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EHR Implementation Disrupts Mobile Growth, Report Finds

June 19, 2014
by Rajiv Leventhal
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The push towards electronic health record (EHR) implementation has slowed mobile adoption among clinicians, according to a new report from athenahealth, a Watertown, Mass.-based provider of a cloud-based EHR system, and Epocrates, an athenahealth service.

The third annual Epocrates Mobile Trends Report included more than 1,200 healthcare professionals from across the Epocrates member base, including physicians, nurse practitioners, physician assistants, and for the first time—retail and hospital pharmacists—shared opinions on mobile device usage and its impact on the medical profession and clinical workflow.

According to feedback collected in May 2014, it appears the explosive adoption of mobile devices for professional use has plateaued. As a response to healthcare reform initiatives, the majority of providers and care teams surveyed are predominantly focused on fully implementing EHRs to meet meaningful use standards. Key trends evident from the survey include:

  • EHR adoption is disrupting mobile growth: Mobile adoption among clinicians has temporarily leveled off as tablet growth in the clinical setting slows. While there was a 68 percent increase from 2012 to 2013 in "digital omnivores"—those using all three devices: tablet, smartphone, and computer in their workflow—this year, a slight decrease was detected. This may be the result of the push towards EHR implementation in 2013, which has fueled an upsurge in time spent on computers, the dominant platform for EHR use. The lack of mobile EHR innovation is notable: only one-third of clinicians claim their EHR is optimized for tablet or smartphone use. Most viewed traditional EHRs as time-consuming interferences and longed for more user-friendly and efficient options.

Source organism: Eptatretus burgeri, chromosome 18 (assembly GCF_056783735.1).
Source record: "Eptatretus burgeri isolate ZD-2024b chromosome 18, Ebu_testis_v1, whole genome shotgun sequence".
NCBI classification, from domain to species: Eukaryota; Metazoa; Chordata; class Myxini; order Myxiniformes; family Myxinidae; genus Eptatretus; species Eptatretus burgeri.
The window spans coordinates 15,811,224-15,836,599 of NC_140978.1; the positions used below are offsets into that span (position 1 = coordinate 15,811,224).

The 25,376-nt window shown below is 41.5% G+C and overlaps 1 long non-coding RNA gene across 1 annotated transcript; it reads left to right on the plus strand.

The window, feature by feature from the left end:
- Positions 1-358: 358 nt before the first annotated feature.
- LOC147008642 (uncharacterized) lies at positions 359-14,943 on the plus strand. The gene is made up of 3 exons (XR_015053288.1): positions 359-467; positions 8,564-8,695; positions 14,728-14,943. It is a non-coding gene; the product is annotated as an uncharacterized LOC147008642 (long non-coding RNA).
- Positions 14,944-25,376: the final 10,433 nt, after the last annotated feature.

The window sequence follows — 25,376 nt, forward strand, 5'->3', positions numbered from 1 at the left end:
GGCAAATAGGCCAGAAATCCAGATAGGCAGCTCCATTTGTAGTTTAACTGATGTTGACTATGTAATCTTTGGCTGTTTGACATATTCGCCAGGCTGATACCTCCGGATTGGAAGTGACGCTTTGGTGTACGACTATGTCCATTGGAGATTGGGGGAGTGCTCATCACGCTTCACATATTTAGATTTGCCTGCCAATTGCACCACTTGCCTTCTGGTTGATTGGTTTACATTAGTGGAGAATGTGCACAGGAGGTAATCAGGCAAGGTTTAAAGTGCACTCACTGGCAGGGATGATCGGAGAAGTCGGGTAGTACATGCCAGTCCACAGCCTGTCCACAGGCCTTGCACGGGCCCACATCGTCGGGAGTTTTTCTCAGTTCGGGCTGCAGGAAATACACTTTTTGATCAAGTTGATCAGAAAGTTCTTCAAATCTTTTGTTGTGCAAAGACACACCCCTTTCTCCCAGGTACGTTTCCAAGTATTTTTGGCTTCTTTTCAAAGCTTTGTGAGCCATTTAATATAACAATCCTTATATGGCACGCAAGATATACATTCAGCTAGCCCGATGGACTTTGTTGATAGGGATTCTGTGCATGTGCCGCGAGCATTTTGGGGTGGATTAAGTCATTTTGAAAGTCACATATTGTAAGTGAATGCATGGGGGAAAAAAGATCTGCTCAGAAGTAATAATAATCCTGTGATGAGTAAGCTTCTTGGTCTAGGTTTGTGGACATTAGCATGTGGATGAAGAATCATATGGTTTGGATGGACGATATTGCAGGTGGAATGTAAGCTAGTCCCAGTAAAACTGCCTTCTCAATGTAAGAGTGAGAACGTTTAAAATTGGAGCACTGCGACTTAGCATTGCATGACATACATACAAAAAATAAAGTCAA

• Nurse practitioners (NPs), physician assistants (PAs), and pharmacists excel at mobile: NPs, PAs, and pharmacists are shining stars in terms of mobile engagement. PAs lead daily tablet usage among clinicians, with NPs following a close second. As for hospital pharmacists, over half identified themselves as digital omnivores and point to mobile as having significantly improved their productivity while enhancing interactions with patients.
  • The future of mobile looks bright: Healthcare providers still consume a considerable amount of clinical content on mobile devices during the moments that matter. Smartphones remain a round-the-clock resource for quick reference. Looking to the future, 74 percent of clinicians surveyed expect to be digital omnivores by Q2 2015, suggesting the migration of tasks to mobile devices will likely continue to grow.

Read the source article at athenahealth

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